Magnolia kobus

And underneath, blackened seedheads.

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But it's Cryptomeria japonica in its winter coat looming over the top in the backgound in the picture above that really draws the eye.

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I don't know if you can see the same colors I do, but the tree is pink, purple, and green.

Cryptomeria japonica

Cryptomeria japonica

8 comments:

outofdoors said...

So cool! I love the idea of a garden play place...must incorporate it into a design soon. And as for the cover of Garden Design, plaugh. I'd rather see an entrance like this that feels real and welcoming. Bet it'd be good enough for Gardens Illustrated, a much better read in my opinion.

Brent said...

"I like the random layout of the flagstone."

Actually it's not random - there's a diagonal line of symmetry and possibly more going on there. I think that the underlying order among disorder is very visually appealing - akin to the pyramidal juniper cones next to the dead grass that you mentioned up top.

My next blog post: tile something with Penrose-like tiles for fun and profit.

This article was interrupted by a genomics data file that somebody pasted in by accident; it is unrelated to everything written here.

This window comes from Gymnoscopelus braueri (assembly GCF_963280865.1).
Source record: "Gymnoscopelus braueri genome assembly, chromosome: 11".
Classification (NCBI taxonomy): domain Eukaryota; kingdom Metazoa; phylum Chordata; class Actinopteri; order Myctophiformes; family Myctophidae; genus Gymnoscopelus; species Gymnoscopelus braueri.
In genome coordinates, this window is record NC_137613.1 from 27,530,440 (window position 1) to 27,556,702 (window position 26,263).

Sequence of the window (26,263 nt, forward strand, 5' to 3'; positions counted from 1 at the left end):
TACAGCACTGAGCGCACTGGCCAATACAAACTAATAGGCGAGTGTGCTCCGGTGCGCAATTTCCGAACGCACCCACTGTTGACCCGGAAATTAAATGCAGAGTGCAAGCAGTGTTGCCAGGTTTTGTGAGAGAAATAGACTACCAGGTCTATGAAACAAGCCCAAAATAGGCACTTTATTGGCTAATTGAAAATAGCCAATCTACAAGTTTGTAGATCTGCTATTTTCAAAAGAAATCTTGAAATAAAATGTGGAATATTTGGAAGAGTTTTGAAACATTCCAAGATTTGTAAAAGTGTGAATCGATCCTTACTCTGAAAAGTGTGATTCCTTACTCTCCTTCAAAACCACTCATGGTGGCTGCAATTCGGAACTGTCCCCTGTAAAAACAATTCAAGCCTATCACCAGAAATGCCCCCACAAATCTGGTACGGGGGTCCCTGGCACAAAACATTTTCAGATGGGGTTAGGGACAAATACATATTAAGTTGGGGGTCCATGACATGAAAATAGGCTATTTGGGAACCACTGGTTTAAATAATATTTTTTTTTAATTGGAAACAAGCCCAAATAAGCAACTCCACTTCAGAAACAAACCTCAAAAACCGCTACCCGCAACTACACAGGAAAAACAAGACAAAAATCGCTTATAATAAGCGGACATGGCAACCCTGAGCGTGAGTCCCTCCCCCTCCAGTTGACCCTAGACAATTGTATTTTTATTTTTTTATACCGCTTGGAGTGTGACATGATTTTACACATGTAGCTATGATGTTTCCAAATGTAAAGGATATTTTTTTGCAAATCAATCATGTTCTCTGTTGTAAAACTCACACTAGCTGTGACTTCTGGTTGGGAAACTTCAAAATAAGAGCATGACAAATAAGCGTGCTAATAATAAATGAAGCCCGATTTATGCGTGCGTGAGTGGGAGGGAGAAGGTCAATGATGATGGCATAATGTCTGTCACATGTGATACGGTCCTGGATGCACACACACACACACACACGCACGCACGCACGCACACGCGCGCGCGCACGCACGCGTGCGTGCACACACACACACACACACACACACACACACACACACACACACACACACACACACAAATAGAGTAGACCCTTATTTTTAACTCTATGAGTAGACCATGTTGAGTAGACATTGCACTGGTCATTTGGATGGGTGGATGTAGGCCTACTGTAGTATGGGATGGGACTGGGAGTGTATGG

Michelle said...

What a beautiful spot, even the vegetable garden is lovely right now. Thanks for sharing!

Pam/Digging said...

I like those geometric ponds you showed. It's giving me an idea for my entry garden. I'll have to muse on that for a bit.

Frances said...

No wonder you love this place, everything you have shown is perfect. I love the hand made twig structures too. Prince Charles himself uses similar things in his gardens, and then composts them at the end of the season. We could so do that too! :-)
Frances

cindee said...

I loved Everything! What a fun place.

Annie in Austin said...

The way you presented the Blake House and Garden is enchanting, Chuck - with videos added at just the right places. It's beautiful and large and almost formal yet it still seems like a place where real people could live.

It's too late for me to copy the idea this year, but that winter kale and flat parsley combination caught my eye.

Annie at the Transplantable Rose

lisa said...

Very enjoyable post, Chuck! I like those twig structures too, and the points you made ring true with me as well. Our tastes are quite similar for garden elements.